Understanding Financial Aid Gapping
The Expected Family Contribution (EFC) is sometimes part of the problem – it can be much higher than your family expects! But even if you can meet your EFC, there are times when the remaining financial aid doesn’t cover the cost of attendance. That difference is called a financial aid gap or financial aid gapping.
Understanding Terminology and How It’s Used
It can be distressingly difficult to compare two different college financial aid offers. Part of this is because basic terms can mean different things at different schools. Even simple words like “need,” “aid,” or “need-blind admission,” mean different things at different schools.
If a college’s financial aid award doesn’t cover all of the student’s need, the student has been “gapped.” Gapping refers to colleges not covering 100% of students’ financial need.
Schools who use the CSS profile to determine financial need can come up with very different numbers than the normal FAFSA contribution, and the financial aid formulas the schools use are completely up to them.
In addition, schools only tell part of the financial story, even in a net price calculator. For instance, some schools report the average net price based on income categories using their own institutional methodology rather than the federal methodology.
All of this leads to a lot of frustration when it comes to figuring out where your student should attend school. And it can lead to a lot of financial aid gaps you weren’t expecting.
How a Financial Aid Gap Affects Paying for School
Because you may face a financial aid gap when your student’s full financial aid is considered, it’s important to understand that your EFC is the minimum you should expect to pay for school.
Only a handful of schools claim to meet 100% of a student’s need every time. Usually, these are highly selective and competitive colleges. Most students do not attend these elite schools, instead attending schools NOT meeting 100% of need and will face a financial aid gap of some kind.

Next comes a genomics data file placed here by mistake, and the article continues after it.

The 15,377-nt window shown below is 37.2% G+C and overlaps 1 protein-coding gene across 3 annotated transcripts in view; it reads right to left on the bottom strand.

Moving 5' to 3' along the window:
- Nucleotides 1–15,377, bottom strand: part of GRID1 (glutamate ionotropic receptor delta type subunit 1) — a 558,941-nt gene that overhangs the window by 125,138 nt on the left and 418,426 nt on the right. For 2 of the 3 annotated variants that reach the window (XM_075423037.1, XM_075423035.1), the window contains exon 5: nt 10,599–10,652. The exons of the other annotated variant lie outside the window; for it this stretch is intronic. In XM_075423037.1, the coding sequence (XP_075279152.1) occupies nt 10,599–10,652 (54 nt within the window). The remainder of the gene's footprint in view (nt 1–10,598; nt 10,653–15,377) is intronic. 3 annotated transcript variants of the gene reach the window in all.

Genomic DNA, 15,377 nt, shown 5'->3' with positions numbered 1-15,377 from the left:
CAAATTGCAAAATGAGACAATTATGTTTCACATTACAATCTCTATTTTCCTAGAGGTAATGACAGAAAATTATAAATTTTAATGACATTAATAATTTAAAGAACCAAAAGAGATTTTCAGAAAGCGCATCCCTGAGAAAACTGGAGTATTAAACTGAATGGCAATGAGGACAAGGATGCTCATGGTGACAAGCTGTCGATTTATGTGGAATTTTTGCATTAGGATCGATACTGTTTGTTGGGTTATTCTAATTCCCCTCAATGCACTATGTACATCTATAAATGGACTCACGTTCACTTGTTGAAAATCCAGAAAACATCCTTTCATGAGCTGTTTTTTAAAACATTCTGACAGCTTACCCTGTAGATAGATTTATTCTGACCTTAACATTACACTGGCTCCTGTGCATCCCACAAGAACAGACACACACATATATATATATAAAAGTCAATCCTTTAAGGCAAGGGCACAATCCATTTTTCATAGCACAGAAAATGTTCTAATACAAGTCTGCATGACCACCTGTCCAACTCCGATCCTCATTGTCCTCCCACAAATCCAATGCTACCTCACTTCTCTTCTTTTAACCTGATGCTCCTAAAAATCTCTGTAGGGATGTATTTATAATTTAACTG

Many schools will meet the full need for some students, but don’t have the money for everyone. It’s important to know how schools prioritize aid before your student applies to schools. If a school focuses on merit aid to draw in high achievers, an honors student may do better than average at getting merit and/or need based aid to help avoid a gap.
If you have a low EFC, then the financial need you have is higher. In that case, your student will want to focus on schools more likely to offer significant need-based aid. Otherwise, you may face a large financial gap.
To discover which colleges are better for families with low EFCs, students can look up the average net price by income category for specific colleges at College Navigator. You can also look up the average percentage of need met on college search websites that use the common data set, like CollegeData.
How to Handle a Financial Aid Gap
So if you’re facing a large gap, what should you do? There are several options.
First, if you’ve done your research while your student is still searching for schools, you can focus on applying to colleges that are known to be more generous and more likely to meet your full financial need. To find this information out, our College Free Money Finder has all the information you’ll need to find the schools more likely to offer your student merit scholarships.
You can also compare schools based largely on how large the financial aid gap will be, and your student can choose to attend the cheapest one. Or, you can look for other ways to save money on school – if the college is close to home, your student may be able to live at home for at least a year or two to save money.
Another option is to ask the financial aid office at your child’s preferred school to reconsider their aid package. Appeals are always available, and the worst they can do is say no.
Avoid a Gap with the Right Applications
With help, you can focus your college search on schools that are more generous with students in your child’s situation. Whether they’re an honors student, active in the arts, or your family has a very high financial need, there are schools that are right for you.
Remember, your student can’t get financial aid from a college he/she doesn’t apply to, so make sure you do the necessary research BEFORE your student sends in applications.
The time before applications are due, is the most important time to do research on financial aid. Once deadlines have past and your student receives acceptances and financial aid offers, your options may be limited if your student hasn’t applied to the “right” schools with financial aid policies to help you avoid dealing with a financial aid gap.
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